• Thu, Apr 25 2013

Byzantium Proves That All Vampire Movies Aren’t The Same

byzantium saoirse ronan gemma arterton

I can’t say that I didn’t know what to expect with Byzantium, it was more that I had already formed expectations without even realizing it. I’d heard the film, which is currently showing at the Tribeca Film Festival, was about vampires and my mind started thinking Twilight without me even realizing it. When I got to the theater and within ten minutes saw a lap dance gone gorily wrong followed by a head getting severed off with cheese wire, I knew that I wasn’t in Forks anymore.

Byzantium is about vampires and plenty of movies before it have been about vampires. But for the past few years Twilight has been so everywhere, followed by countless similar movies, books, and TV shows, that these ideas of what a vampire should be seep into your consciousness. You forget that a vampire film could be, and that many have been, much different. (For one, Byzantium director Neil Jordan‘s previous trip into vampirism, Interview With The Vampire.) Yes, the vampires in Byzantium live forever and drink blood, but that’s about where the comparisons end. Byzantium is more thriller than fantasy with a captivating storyline that jumps around from present to 200 years in the past and keeps you anxiously waiting for answers all along.

The film centers around two vampire sisters, Eleanor (Saoirse Ronan) and Clara (Gemma Arterton) who have survived since the 1800s through their separate, distinct ways of collecting human blood and making money. Clara prefers working as a hooker and preying on the people she sees as evil while Eleanor has gentler methods. The bulk of Byzantium takes place in a small coastal town where the women end up after the cheese wire beheading incident. Clara starts a whorehouse, as she has done several times in her 200 plus years, and Eleanor befriends a boy her age– sixteen, the age she’s stuck with forever– named Frank (Caleb Landry Jones). Eleanor and Frank don’t fall in love or start confessing secrets right away and their relationship is much more interesting to watch because of it. It was also cool that  Eleanor and Clara weren’t that worried about seeming weird. They weren’t running around screaming “We’re vampires!” but they had a comfort that would come with having done this for two centuries. Usually supernatural creatures are obsessed with seeming normal in fear that they’ll get found out, but this more comfortable approach really makes a lot more sense.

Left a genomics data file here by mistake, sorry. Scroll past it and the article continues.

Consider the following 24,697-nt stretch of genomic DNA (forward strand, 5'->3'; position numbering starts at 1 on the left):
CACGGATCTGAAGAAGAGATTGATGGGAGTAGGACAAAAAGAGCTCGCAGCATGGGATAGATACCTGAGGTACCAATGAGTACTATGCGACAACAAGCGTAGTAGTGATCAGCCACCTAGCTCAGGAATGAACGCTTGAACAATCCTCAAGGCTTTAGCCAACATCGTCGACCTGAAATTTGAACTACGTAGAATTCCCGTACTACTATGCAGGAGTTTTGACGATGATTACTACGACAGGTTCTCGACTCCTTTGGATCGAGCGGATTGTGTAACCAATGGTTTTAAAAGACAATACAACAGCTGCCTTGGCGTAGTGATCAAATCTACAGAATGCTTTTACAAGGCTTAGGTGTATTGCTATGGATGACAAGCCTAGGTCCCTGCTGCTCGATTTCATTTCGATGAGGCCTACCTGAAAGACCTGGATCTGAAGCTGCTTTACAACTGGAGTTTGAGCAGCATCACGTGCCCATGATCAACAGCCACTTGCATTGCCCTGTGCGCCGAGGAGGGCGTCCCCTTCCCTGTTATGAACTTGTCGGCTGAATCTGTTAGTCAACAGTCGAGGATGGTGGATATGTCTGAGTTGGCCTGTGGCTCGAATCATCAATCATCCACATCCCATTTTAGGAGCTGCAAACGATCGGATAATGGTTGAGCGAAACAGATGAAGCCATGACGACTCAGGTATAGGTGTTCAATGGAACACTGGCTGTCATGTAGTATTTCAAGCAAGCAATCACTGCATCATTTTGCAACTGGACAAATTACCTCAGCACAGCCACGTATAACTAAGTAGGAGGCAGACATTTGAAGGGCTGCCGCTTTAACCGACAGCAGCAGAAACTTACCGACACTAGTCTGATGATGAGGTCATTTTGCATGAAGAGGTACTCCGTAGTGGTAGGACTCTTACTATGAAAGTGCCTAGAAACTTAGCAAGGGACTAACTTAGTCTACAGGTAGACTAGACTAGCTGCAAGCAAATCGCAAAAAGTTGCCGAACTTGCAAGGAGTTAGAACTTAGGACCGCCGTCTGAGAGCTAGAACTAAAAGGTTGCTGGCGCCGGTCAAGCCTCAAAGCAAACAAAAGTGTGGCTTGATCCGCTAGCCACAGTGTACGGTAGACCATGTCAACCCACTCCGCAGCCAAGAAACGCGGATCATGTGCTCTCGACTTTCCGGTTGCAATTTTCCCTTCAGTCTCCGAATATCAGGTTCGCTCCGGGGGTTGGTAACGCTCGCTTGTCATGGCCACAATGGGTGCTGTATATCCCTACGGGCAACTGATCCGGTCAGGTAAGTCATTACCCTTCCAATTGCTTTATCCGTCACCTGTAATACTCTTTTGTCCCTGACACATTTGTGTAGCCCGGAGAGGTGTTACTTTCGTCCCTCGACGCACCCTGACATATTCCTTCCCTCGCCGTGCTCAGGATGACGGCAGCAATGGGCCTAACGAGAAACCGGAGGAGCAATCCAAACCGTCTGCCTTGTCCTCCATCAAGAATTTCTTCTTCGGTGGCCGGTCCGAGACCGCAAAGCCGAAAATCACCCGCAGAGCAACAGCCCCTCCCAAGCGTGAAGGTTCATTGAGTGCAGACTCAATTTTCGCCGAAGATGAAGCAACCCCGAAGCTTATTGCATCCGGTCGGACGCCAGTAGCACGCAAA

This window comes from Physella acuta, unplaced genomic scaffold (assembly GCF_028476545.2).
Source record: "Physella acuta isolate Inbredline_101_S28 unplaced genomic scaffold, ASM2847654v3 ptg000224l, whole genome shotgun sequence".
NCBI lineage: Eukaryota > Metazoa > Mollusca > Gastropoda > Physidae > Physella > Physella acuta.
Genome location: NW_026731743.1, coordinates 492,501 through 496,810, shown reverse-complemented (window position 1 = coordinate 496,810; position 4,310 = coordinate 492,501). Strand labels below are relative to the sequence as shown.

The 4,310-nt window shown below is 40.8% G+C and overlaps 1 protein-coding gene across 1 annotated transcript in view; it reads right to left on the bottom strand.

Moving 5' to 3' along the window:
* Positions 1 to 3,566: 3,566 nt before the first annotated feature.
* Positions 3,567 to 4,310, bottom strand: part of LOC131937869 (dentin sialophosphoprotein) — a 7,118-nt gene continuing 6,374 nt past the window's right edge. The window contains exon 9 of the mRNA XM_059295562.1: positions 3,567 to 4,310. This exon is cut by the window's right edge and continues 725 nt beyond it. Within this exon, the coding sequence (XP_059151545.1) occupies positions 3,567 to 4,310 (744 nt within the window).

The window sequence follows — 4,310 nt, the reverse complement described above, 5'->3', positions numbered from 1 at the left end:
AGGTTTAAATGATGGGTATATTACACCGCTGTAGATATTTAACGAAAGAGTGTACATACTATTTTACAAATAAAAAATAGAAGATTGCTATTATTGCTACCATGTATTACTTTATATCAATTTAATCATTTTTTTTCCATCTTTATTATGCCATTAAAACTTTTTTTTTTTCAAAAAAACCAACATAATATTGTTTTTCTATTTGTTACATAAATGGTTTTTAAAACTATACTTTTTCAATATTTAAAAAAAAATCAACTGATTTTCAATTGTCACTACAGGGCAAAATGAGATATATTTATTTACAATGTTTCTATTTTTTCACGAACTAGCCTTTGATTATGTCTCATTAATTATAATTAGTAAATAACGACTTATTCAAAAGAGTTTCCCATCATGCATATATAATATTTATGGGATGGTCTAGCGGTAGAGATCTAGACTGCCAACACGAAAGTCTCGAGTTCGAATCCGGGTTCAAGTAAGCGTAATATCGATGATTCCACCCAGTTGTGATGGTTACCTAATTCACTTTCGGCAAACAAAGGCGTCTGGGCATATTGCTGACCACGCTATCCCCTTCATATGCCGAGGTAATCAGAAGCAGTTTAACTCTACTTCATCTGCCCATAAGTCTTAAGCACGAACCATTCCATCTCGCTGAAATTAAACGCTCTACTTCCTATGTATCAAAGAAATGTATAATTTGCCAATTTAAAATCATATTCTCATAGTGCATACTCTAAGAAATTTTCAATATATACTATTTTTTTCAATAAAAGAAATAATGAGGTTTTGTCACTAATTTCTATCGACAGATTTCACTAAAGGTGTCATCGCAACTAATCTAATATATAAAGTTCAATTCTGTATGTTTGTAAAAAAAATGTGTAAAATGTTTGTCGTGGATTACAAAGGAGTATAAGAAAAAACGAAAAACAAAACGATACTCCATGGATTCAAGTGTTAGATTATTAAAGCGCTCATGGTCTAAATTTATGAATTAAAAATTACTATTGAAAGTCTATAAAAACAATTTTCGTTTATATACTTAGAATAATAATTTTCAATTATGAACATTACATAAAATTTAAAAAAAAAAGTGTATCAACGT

Saoirse Ronan does a great job as Eleanor, making apparent the internal conflict a girl would have after holding in her huge vampire secret for 200 years. I’d only seen Saoirse in Atonement before this and  thought she was amazing so I was interested to see how she would perform as an adult actor. After hearing about The Host, I was worried, but Byzantium put my fear to rest. I was also really impressed with Gemma Arterton who I’d previously only seen as a Bond Girl in Quantum of Solace. You definitely don’t root for Clara the entire film, but she remains extremely charismatic throughout which is just what the character needed.

I wasn’t sure where Byzantium was going when it started, but the story quickly took off and I stayed interested as I watched the plot unfold. There’s twists, some of which may have been easy to predict if the movie hadn’t been so fast paced — and that’s a good thing. Byzantium dishes out new information before giving you a chance to try and figure out where the next turn is going to be, so I didn’t get much of that “Duh! I knew that was going to happen” feeling. The film is gory, for sure, and I had to cover my eyes at parts but even still, I felt fully immersed in this world for two hours and that’s the whole point of seeing a movie. Byzantium isn’t going to make you ponder life’s big questions and won’t leave you with “What does it all mean?!” thoughts, but it’s an energetic film that is enjoyable even for those that aren’t big fans of fantasy and the supernatural. That is, as long as you can put up with all the blood.

(Photo: StudioCanal via IMDB.com)

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  • Jill O’Rourke

    Ooh, I’m interested.

  • Sam

    Actually Clara is Eleanor’s mother, not her sister.